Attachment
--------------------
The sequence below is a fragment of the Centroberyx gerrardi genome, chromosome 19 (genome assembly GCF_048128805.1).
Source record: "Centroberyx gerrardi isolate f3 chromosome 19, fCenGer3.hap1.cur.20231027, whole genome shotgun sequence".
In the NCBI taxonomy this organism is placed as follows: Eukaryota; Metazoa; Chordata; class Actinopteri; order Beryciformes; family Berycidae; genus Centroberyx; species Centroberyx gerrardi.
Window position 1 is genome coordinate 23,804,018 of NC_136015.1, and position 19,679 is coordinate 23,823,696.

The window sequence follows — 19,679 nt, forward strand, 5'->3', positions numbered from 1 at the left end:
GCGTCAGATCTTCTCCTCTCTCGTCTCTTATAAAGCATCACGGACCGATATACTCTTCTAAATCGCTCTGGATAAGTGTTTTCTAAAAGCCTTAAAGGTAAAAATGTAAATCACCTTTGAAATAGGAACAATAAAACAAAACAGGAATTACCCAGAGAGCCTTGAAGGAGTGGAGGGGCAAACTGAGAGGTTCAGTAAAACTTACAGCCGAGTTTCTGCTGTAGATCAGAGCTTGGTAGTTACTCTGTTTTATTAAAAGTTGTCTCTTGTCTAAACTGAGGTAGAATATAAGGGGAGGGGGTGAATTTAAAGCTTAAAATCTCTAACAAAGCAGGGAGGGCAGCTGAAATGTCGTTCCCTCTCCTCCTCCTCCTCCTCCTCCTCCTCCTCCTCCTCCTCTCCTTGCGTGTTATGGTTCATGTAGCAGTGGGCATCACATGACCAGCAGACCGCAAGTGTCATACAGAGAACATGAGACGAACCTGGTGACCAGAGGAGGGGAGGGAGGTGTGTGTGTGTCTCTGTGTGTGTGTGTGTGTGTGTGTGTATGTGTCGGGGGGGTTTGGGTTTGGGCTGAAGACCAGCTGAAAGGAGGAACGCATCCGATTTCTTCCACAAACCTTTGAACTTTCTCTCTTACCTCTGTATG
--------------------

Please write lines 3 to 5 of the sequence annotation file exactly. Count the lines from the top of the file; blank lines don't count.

In the NCBI taxonomy this organism is placed as follows: Eukaryota; Metazoa; Chordata; class Actinopteri; order Beryciformes; family Berycidae; genus Centroberyx; species Centroberyx gerrardi.
Window position 1 is genome coordinate 23,804,018 of NC_136015.1, and position 19,679 is coordinate 23,823,696.

The window sequence follows — 19,679 nt, forward strand, 5'->3', positions numbered from 1 at the left end: